Authorities Search for Armed Suspect in Murder of ‘30 Under 30’ Tech CEO

The Daily Beast/Medium
The Daily Beast/Medium

A 26-year-old tech CEO who made Forbes’ 30 Under 30 list this year was found dead in her Baltimore apartment on Monday. The next day, police announced an arrest warrant for a 32-year-old suspect in her murder.

Pava LaPere was the founder of EcoMap Technologies, which since 2018 has created “platforms that enable people to navigate any ecosystem, from small business communities to entire industries,” according to her LinkedIn profile.

Authorities are searching for 32-year-old Jason Dean Billingsley, whose criminal record includes arrests and charges in 2009, 2011, and 2013 related to sex offenses, 2nd degree assault charges and robbery. Maryland's sex offender registry shows that Billingsley was convicted of a first-degree sex offense in 2015 and released in October 2022.

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At a press conference, Acting Police Commissioner Richard Worley described Billingsley as “armed and dangerous” and said, “We implore residents to be aware of your surroundings at all times. This individual will kill, and he will rape, he will do anything he can to cause harm.”

Worley also shared a message for Billingsley.

“If you’re out there watching … every single police officer in Baltimore City, the state of Maryland, as well as the U.S. Marshals are looking for you,” Worley said. “We will find you.”

It’s unclear whether LaPere knew Billingsley, who is wanted on charges including first-degree murder, assault, and reckless endangerment.

Police say they found the well-liked entrepreneur, whose body showed signs of blunt-force trauma, after she was reported missing. Cops responded to a call for service around 11:34 a.m. at the Johns Hopkins University grad’s apartment at a historic building once known as the Congress Hotel.

State’s attorney Ivan Bates said Billingsley received a 30-year sentence in 2011 for charges including attempted rape but was paroled in October of 2022.

Baltimore Mayor Brandon Scott told the press that LaPere’s death was “senseless, horrific and deeply tragic.”

“Pava was a very young, talented, devoted Baltimorean, someone who I had gotten the opportunity to know over the past few years who would help anybody she would see,” he said. “To have that life cut short by someone who has no care about anything other than harming people is something that should sit deep in the stomach of all Baltimoreans tonight and our city.”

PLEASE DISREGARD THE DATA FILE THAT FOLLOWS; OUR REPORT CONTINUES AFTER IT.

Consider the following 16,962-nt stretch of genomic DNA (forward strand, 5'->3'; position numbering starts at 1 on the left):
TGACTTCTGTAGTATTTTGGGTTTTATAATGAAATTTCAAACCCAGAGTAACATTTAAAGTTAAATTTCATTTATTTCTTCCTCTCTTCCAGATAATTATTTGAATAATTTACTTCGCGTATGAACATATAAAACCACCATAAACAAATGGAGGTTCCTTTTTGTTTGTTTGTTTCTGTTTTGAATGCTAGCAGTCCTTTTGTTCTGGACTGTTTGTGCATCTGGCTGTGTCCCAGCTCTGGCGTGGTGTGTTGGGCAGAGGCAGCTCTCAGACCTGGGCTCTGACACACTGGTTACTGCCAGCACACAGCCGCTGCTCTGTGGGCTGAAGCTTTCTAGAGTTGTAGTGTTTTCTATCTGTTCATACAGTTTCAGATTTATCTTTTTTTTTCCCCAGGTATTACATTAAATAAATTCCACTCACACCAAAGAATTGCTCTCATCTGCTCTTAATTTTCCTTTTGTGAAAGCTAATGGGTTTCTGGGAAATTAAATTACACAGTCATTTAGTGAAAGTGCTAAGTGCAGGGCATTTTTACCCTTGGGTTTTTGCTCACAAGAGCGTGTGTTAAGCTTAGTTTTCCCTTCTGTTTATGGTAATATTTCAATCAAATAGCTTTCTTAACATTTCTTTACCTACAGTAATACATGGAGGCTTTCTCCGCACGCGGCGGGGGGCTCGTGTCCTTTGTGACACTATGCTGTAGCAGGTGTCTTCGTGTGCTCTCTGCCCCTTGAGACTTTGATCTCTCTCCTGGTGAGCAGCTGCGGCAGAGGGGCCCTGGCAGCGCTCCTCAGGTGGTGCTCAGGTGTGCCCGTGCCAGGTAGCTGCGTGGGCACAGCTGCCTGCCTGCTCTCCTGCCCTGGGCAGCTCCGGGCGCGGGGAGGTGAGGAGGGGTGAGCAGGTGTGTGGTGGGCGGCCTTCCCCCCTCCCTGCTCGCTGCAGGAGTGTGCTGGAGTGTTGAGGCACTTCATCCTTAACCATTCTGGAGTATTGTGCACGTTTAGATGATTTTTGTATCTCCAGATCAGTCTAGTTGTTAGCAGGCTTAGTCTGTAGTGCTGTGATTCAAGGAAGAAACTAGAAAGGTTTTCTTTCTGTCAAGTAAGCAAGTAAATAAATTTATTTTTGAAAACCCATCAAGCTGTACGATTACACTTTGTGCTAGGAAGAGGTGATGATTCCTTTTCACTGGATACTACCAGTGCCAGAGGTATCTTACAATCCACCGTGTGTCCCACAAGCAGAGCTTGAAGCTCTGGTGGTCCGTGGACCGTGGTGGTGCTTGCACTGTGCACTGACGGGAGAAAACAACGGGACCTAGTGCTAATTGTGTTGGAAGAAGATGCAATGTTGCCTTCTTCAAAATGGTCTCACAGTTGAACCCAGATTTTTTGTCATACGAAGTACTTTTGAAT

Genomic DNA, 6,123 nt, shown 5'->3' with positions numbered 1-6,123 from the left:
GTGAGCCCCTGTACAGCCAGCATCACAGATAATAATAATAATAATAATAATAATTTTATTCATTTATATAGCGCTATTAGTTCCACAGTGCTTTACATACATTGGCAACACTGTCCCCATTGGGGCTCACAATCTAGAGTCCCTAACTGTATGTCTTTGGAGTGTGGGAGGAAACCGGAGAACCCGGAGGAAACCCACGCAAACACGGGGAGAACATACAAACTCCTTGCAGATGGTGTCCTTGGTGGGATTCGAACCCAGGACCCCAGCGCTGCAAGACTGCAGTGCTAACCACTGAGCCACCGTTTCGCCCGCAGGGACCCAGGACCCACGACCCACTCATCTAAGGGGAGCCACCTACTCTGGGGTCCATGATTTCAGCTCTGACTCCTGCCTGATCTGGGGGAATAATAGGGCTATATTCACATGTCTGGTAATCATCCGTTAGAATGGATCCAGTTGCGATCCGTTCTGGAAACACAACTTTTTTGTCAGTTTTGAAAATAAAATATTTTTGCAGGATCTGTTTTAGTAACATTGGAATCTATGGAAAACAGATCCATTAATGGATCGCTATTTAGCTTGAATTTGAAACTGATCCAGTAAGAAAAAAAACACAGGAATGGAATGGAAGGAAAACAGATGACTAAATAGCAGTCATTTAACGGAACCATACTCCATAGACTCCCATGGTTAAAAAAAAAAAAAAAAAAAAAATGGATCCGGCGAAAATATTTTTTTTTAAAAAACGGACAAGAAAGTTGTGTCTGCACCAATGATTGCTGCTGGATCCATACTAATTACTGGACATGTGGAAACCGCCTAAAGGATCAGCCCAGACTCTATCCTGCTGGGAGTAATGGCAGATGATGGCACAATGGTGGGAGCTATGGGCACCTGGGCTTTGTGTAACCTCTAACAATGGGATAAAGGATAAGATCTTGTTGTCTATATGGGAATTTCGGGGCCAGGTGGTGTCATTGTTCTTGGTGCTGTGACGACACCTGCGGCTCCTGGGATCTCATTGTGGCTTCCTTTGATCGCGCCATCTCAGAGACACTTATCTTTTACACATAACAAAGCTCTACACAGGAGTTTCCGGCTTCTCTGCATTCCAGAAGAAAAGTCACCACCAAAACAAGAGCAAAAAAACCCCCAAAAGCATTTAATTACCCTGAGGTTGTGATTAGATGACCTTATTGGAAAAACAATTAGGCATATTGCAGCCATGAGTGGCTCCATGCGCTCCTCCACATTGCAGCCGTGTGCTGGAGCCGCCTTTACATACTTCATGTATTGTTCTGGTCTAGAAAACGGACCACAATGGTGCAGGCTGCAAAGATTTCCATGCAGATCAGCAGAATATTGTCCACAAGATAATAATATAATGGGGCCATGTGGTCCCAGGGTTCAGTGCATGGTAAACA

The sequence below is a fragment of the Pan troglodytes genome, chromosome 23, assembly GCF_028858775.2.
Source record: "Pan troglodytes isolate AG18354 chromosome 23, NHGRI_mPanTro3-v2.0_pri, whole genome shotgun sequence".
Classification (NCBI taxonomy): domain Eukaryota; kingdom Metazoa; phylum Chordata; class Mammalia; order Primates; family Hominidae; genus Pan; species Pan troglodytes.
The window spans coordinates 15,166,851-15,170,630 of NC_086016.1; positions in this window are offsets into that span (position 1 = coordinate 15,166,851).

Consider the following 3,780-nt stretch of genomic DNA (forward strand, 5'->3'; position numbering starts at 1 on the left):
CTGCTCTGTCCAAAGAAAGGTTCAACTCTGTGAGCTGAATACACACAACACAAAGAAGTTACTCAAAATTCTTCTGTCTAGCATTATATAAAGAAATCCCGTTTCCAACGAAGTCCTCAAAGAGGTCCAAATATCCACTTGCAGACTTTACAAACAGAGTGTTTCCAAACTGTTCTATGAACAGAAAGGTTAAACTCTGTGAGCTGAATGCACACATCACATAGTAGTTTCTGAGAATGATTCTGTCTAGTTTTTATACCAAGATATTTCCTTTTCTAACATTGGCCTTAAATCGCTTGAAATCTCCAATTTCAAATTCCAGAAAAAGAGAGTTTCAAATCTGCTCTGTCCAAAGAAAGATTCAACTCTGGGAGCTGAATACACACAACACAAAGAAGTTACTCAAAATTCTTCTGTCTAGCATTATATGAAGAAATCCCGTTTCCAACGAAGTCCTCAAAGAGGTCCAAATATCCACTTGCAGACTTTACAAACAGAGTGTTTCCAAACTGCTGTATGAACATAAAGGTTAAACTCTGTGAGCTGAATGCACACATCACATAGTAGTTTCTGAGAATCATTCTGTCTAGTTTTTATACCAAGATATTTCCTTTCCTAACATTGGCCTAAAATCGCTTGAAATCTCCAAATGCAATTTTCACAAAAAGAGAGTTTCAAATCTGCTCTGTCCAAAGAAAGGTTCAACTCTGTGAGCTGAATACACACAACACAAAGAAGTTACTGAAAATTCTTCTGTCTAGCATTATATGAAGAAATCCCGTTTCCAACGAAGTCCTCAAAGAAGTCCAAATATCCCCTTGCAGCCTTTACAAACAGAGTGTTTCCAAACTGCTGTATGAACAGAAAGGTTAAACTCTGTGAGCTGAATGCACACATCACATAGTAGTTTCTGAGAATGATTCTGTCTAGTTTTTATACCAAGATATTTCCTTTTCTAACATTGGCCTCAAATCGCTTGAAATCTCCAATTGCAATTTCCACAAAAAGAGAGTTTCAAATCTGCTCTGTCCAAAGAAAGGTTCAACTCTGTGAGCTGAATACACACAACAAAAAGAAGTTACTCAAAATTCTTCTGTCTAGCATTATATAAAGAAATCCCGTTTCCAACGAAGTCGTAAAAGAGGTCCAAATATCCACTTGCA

Tributes to LaPere began pouring in as the news of her death spread.

“It is with profound sadness and shock that EcoMap announces the tragic and untimely passing of our beloved founder and CEO,” the company said in a statement. “The circumstances surrounding Pava’s death are deeply distressing, and our deepest condolences are with her family, friends, and loved ones during this incredibly devastating time.

“Pava was not only the visionary force behind EcoMap but was also a deeply compassionate and dedicated leader,” the firm continued, adding that LaPere was committed to “building a deeply inclusive culture as a leader.”

EcoMap’s website touts 30-plus employees, of which 50 percent are women and 50 percent are persons of color. “It helps when you’re Female & Black-founded,” the site states.

“I’m proud that I’ve been able to build a company that both makes money and does good in the world,” LaPere told the Baltimore Business Journal, which profiled her spot on the Inno Under 25 list in 2021. “Increasing access to information is so important to me, and sometimes I can’t believe we get paid to do this at scale.

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“It is really easy to make money if you don’t care about whether or not you’re doing something meaningful, but I think that going forward, the most successful corporations are going to be the ones who make the world better with their products without sacrificing profitability.”

In August, EcoMap announced it raised a total of $8 million across three investment rounds.

Clients include Meta, the Aspen Institute, the WXR Fund, and T. Rowe Price Foundation, according to Forbes’ 2023 profile of LaPere that spotlighted her place on its “30 Under 30 - Social Impact” list. Last year, LaPere told the Business Journal that the Meta partnership related to immersive technologies like virtual reality.

Before EcoMap, LaPere helped launch a startup accelerator at Johns Hopkins and a student-led incubator, TCO Labs.

“I'm literally heartbroken,” Mac Conwell, managing partner at the pre-seed fund RareBreed Ventures, wrote on Twitter. “I’ve know [sic] Pava since she was a college student with dreams of being an entrepreneur. I was there when she started her company and helped her with funding and clients, and today she’s gone because of a horrific act.”

LaPere frequently tweeted about Baltimore, her company’s rapid growth, and her thoughts of the tech and venture capital scenes in general.

“Work is vastly more fast-paced & high-stakes now than it was a year ago, but it’s infinitely more enjoyable because I’m now deeply engaged in community both within & outside of our company,” LaPere posted in June. “I think we *really* underestimate the power of being embedded in real-life communities.”

In May, the beloved entrepreneur gave a shout-out to her EcoMap employees. “It’s not until you witness the awful slowdown in work & emotional trauma caused by a dysfunctional team do you truly appreciate the magic of one that works well together,” she wrote.

“Grateful now more than ever for the @EcoMapTech team - y’all really are an absolute gem.”

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